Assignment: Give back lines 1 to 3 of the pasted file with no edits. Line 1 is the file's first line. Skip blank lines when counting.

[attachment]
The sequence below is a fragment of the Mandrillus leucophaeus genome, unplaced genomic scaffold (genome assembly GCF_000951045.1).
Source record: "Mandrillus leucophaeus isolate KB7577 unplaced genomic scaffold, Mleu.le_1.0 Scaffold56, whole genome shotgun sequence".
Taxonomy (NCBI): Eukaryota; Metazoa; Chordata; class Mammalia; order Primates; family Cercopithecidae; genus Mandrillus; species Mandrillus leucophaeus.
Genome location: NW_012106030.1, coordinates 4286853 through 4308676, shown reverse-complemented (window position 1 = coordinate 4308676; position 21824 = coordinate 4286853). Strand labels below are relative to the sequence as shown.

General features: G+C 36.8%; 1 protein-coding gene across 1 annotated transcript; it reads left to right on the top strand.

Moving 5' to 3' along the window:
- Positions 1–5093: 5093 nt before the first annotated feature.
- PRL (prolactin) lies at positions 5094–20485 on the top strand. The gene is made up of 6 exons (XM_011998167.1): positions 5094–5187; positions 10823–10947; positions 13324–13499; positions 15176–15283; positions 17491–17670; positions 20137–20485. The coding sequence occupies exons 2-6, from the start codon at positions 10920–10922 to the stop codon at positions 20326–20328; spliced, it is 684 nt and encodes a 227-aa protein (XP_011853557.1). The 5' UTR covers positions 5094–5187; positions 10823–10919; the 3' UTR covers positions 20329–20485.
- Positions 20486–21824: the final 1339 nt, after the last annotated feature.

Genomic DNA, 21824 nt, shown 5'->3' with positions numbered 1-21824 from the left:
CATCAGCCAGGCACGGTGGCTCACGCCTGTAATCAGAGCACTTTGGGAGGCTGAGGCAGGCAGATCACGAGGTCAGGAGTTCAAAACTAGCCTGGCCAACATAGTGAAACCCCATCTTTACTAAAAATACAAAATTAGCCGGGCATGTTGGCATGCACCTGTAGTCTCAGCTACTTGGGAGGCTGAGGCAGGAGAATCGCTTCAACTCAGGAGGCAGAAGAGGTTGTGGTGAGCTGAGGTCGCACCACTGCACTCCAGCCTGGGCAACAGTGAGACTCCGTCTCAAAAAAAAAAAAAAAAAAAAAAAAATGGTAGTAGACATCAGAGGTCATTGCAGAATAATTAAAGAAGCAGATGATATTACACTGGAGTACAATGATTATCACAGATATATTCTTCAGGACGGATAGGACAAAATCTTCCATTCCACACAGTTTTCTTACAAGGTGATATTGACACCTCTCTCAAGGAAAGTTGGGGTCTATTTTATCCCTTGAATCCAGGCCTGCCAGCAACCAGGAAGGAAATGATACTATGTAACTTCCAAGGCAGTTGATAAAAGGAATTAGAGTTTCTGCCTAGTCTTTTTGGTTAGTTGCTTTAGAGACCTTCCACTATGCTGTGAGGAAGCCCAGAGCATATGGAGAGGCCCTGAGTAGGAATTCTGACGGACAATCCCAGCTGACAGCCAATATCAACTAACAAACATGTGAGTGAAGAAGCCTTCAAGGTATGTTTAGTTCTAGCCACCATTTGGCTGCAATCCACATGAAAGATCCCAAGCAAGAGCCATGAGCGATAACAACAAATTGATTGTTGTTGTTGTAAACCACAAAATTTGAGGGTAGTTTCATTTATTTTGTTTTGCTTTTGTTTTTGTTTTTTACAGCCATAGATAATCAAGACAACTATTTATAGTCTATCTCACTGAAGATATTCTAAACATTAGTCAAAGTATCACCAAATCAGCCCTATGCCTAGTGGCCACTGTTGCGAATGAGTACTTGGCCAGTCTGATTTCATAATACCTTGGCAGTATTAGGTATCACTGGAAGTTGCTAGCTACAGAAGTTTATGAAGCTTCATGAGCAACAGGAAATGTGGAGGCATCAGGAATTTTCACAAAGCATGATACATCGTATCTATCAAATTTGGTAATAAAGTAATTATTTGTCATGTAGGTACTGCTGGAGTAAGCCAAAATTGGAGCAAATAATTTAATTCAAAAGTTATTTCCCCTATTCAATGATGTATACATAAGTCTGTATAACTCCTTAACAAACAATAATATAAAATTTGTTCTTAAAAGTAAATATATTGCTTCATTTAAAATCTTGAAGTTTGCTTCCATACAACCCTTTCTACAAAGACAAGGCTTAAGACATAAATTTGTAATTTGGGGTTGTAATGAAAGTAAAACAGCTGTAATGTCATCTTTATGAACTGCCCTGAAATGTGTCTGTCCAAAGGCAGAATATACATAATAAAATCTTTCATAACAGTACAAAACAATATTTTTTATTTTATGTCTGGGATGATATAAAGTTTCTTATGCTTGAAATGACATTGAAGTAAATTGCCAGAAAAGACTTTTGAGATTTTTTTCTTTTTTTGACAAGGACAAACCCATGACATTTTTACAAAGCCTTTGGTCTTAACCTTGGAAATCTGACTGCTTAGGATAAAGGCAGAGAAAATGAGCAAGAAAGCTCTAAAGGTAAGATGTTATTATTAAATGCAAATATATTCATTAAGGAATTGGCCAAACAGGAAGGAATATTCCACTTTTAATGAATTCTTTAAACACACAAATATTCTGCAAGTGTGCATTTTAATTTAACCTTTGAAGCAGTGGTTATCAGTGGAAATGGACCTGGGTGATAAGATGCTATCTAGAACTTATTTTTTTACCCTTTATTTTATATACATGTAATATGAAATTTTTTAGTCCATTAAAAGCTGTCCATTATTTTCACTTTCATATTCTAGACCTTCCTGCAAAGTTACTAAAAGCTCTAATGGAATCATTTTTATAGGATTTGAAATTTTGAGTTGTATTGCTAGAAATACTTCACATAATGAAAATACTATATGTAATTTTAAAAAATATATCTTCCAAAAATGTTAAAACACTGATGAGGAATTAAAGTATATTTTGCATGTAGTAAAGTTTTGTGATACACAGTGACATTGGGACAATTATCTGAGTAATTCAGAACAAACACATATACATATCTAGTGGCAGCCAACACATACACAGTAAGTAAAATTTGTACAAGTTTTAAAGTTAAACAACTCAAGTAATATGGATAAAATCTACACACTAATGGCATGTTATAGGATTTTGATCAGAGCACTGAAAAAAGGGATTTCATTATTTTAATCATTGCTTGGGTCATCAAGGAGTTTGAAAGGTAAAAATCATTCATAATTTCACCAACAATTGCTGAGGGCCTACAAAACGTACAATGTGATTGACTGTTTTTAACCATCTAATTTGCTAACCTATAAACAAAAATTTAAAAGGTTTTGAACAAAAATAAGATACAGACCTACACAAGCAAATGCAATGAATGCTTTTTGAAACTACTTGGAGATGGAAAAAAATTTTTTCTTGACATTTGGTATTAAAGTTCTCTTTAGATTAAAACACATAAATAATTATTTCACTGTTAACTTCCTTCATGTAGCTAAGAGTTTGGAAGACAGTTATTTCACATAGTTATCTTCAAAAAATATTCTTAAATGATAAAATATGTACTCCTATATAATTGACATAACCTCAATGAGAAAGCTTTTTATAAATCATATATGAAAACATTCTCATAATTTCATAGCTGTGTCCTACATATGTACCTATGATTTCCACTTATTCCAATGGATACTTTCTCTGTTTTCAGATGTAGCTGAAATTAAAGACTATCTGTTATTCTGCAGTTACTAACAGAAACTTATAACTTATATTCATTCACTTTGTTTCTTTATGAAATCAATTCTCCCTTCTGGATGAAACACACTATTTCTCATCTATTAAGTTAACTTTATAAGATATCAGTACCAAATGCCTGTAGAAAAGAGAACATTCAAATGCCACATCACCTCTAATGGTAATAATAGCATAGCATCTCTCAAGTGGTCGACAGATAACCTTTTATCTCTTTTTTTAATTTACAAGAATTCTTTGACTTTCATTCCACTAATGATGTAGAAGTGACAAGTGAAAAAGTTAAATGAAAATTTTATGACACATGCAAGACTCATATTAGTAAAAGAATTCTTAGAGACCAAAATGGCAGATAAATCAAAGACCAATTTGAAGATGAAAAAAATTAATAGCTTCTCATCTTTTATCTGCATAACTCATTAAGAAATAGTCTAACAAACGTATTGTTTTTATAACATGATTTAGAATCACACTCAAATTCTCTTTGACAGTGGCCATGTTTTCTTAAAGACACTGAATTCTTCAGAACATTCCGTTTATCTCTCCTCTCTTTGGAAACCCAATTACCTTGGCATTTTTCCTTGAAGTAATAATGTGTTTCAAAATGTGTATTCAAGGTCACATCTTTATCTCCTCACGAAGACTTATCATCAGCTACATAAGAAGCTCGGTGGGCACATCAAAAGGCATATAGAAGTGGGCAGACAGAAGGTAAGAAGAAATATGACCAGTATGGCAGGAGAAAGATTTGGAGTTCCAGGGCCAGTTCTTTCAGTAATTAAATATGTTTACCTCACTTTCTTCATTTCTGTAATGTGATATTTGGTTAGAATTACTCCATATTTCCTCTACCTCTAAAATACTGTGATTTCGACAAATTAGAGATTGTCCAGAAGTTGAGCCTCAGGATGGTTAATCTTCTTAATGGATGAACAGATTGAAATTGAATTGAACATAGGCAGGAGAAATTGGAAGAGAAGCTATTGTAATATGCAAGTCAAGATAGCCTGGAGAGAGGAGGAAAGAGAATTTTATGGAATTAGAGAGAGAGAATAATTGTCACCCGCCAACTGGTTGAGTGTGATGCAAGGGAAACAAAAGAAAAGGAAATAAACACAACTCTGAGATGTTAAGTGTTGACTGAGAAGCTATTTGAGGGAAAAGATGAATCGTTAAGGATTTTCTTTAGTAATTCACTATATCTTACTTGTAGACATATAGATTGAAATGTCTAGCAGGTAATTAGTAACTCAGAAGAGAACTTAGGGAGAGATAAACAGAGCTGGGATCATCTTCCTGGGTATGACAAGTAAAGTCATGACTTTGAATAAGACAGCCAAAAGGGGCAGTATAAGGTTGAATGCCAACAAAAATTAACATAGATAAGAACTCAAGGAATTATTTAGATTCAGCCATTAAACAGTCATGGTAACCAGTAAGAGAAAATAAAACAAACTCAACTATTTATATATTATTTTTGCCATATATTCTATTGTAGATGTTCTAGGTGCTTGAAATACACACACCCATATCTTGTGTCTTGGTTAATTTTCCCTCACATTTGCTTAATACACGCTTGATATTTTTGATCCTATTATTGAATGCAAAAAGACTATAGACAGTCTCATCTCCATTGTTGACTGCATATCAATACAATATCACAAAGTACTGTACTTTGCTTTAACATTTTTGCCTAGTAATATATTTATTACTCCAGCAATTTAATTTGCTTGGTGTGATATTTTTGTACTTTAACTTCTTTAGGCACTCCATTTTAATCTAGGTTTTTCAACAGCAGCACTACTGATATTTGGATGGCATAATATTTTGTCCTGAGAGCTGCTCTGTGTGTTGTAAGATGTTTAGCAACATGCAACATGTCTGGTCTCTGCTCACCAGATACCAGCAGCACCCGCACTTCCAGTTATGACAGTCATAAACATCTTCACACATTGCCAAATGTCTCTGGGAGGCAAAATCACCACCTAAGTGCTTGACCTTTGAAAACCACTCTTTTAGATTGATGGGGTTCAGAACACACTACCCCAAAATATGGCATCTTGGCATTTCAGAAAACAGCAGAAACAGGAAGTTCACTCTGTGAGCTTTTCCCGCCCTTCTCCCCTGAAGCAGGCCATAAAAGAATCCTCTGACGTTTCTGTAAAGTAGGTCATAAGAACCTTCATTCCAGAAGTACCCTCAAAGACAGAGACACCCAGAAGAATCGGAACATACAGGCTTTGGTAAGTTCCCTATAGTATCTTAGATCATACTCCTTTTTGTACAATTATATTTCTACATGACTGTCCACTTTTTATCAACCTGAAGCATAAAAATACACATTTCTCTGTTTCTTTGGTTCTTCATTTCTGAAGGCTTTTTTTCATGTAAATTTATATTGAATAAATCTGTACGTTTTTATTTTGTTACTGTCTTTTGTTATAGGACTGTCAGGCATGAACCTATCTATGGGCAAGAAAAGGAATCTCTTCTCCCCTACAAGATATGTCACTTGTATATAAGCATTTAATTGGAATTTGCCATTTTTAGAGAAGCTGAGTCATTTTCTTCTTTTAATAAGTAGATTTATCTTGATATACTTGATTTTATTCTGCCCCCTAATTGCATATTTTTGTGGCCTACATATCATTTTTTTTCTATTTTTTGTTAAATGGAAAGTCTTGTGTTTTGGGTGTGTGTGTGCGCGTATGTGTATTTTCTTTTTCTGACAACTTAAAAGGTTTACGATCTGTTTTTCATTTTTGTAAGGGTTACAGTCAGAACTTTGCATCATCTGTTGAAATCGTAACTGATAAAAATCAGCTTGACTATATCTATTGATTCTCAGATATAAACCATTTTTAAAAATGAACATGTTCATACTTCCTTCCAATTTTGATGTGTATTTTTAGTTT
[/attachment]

The sequence below is a fragment of the Mandrillus leucophaeus genome, unplaced genomic scaffold (genome assembly GCF_000951045.1).
Source record: "Mandrillus leucophaeus isolate KB7577 unplaced genomic scaffold, Mleu.le_1.0 Scaffold56, whole genome shotgun sequence".
Taxonomy (NCBI): Eukaryota; Metazoa; Chordata; class Mammalia; order Primates; family Cercopithecidae; genus Mandrillus; species Mandrillus leucophaeus.